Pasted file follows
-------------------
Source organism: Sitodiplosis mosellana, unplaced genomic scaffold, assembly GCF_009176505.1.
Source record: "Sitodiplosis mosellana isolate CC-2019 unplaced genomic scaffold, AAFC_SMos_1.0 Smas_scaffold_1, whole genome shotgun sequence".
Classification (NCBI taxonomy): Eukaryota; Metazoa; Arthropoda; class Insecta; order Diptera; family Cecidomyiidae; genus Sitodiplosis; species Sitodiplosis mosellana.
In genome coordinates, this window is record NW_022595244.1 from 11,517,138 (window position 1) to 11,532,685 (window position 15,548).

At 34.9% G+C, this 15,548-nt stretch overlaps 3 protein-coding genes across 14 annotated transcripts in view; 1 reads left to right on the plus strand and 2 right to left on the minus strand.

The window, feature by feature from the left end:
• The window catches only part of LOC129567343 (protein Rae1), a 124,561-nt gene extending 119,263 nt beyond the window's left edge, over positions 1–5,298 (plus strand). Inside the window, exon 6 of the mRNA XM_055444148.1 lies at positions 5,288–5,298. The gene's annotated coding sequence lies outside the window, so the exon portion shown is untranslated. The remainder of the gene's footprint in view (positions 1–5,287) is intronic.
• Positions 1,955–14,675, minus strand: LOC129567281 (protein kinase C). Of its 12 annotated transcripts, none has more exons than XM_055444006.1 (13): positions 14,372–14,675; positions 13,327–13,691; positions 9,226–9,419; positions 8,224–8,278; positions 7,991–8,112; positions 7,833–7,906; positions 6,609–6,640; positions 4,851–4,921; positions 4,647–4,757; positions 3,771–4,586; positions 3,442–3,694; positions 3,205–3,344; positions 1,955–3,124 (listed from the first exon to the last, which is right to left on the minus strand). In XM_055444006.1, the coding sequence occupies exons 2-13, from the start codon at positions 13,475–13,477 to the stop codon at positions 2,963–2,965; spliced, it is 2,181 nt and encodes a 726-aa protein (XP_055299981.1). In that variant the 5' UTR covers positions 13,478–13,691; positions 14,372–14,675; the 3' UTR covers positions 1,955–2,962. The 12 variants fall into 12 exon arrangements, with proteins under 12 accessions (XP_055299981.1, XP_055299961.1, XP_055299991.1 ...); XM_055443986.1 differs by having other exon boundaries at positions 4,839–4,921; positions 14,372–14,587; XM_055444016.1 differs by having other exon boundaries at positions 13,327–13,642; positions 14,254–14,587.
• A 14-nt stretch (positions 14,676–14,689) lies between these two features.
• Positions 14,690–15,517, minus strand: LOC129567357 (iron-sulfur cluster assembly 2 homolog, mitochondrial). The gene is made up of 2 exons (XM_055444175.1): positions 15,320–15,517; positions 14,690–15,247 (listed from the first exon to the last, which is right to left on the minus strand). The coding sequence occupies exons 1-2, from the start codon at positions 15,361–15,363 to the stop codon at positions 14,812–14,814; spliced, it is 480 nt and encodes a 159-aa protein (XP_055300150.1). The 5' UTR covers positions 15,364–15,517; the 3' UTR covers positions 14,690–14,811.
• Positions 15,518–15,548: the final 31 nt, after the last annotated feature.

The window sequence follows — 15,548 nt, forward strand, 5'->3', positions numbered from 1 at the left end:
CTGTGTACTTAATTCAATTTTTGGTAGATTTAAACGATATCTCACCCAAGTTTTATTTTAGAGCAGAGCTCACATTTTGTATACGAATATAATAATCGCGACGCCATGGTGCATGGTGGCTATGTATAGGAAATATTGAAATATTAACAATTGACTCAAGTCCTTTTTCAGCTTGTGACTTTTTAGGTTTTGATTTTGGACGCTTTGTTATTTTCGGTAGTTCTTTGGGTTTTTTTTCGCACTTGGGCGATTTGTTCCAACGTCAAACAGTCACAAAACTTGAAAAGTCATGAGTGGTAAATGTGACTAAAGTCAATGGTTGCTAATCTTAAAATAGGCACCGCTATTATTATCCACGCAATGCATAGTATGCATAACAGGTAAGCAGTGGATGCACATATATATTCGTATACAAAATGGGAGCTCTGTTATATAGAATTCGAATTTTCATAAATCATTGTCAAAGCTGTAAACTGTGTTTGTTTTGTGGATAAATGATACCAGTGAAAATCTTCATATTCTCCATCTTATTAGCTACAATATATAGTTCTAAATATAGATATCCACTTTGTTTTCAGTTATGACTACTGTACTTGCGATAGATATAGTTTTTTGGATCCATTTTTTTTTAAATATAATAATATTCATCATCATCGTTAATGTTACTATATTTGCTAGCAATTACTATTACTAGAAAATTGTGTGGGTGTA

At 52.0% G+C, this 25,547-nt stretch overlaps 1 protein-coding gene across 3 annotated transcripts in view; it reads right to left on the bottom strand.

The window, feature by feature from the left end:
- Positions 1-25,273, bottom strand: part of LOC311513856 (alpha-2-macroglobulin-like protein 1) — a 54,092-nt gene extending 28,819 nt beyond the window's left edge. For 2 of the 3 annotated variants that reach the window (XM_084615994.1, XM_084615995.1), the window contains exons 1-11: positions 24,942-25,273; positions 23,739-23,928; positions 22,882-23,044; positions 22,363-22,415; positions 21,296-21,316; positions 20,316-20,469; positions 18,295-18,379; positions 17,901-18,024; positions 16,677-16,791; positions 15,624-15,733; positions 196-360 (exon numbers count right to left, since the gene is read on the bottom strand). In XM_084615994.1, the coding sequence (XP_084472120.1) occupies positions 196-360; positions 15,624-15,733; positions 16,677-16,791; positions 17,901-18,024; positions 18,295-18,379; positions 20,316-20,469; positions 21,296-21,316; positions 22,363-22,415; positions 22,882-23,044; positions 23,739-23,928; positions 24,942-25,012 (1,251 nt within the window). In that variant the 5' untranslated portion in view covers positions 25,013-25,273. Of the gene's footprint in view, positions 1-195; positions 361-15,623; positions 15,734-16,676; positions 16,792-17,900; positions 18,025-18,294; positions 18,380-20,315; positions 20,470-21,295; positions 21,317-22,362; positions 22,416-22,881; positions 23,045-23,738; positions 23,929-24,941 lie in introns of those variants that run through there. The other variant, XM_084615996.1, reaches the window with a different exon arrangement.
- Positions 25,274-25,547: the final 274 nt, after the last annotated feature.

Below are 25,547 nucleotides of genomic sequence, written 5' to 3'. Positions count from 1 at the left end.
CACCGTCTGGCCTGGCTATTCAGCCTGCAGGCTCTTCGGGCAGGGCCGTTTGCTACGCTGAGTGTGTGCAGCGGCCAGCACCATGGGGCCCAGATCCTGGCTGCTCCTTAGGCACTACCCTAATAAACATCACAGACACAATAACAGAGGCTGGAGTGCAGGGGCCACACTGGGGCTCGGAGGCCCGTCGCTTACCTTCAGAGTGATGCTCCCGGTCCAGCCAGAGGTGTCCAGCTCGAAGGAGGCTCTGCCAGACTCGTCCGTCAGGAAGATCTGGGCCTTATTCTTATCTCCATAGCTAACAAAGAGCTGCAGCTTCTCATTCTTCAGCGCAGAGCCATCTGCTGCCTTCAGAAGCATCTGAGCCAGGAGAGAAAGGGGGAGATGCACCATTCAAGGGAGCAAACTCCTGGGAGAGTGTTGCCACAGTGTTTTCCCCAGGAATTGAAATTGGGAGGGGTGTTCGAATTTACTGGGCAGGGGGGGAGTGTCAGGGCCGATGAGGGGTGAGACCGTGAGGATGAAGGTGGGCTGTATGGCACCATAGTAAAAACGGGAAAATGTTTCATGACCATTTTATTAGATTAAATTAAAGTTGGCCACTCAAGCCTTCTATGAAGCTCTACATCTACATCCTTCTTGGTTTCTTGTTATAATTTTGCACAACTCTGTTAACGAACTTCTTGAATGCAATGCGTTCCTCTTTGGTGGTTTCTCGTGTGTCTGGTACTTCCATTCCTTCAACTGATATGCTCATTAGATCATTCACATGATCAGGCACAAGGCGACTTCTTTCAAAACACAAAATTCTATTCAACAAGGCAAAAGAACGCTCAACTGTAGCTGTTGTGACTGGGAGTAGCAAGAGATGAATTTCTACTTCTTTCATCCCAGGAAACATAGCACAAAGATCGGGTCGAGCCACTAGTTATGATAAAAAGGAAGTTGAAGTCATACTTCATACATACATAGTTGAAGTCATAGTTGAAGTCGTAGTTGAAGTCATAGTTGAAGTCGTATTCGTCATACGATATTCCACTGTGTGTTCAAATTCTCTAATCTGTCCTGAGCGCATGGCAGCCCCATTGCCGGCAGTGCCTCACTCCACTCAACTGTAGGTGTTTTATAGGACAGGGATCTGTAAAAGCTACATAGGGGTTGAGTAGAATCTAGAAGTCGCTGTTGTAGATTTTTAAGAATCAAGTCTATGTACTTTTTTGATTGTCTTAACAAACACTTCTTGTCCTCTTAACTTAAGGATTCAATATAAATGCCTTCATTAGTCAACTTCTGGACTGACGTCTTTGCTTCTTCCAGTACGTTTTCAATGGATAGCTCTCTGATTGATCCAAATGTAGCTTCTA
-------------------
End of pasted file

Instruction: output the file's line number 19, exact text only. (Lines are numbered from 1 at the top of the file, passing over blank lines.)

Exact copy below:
CACCGTCTGGCCTGGCTATTCAGCCTGCAGGCTCTTCGGGCAGGGCCGTTTGCTACGCTGAGTGTGTGCAGCGGCCAGCACCATGGGGCCCAGATCCTGGCTGCTCCTTAGGCACTACCCTAATAAACATCACAGACACAATAACAGAGGCTGGAGTGCAGGGGCCACACTGGGGCTCGGAGGCCCGTCGCTTACCTTCAGAGTGATGCTCCCGGTCCAGCCAGAGGTGTCCAGCTCGAAGGAGGCTCTGCCAGACTCGTCCGTCAGGAAGATCTGGGCCTTATTCTTATCTCCATAGCTAACAAAGAGCTGCAGCTTCTCATTCTTCAGCGCAGAGCCATCTGCTGCCTTCAGAAGCATCTGAGCCAGGAGAGAAAGGGGGAGATGCACCATTCAAGGGAGCAAACTCCTGGGAGAGTGTTGCCACAGTGTTTTCCCCAGGAATTGAAATTGGGAGGGGTGTTCGAATTTACTGGGCAGGGGGGGAGTGTCAGGGCCGATGAGGGGTGAGACCGTGAGGATGAAGGTGGGCTGTATGGCACCATAGTAAAAACGGGAAAATGTTTCATGACCATTTTATTAGATTAAATTAAAGTTGGCCACTCAAGCCTTCTATGAAGCTCTACATCTACATCCTTCTTGGTTTCTTGTTATAATTTTGCACAACTCTGTTAACGAACTTCTTGAATGCAATGCGTTCCTCTTTGGTGGTTTCTCGTGTGTCTGGTACTTCCATTCCTTCAACTGATATGCTCATTAGATCATTCACATGATCAGGCACAAGGCGACTTCTTTCAAAACACAAAATTCTATTCAACAAGGCAAAAGAACGCTCAACTGTAGCTGTTGTGACTGGGAGTAGCAAGAGATGAATTTCTACTTCTTTCATCCCAGGAAACATAGCACAAAGATCGGGTCGAGCCACTAGTTATGATAAAAAGGAAGTTGAAGTCATACTTCATACATACATAGTTGAAGTCATAGTTGAAGTCGTAGTTGAAGTCATAGTTGAAGTCGTATTCGTCATACGATATTCCACTGTGTGTTCAAATTCTCTAATCTGTCCTGAGCGCATGGCAGCCCCATTGCCGGCAGTGCCTCACTCCACTCAACTGTAGGTGTTTTATAGGACAGGGATCTGTAAAAGCTACATAGGGGTTGAGTAGAATCTAGAAGTCGCTGTTGTAGATTTTTAAGAATCAAGTCTATGTACTTTTTTGATTGTCTTAACAAACACTTCTTGTCCTCTTAACTTAAGGATTCAATATAAATGCCTTCATTAGTCAACTTCTGGACTGACGTCTTTGCTTCTTCCAGTACGTTTTCAATGGATAGCTCTCTGATTGATCCAAATGTAGCTTCTA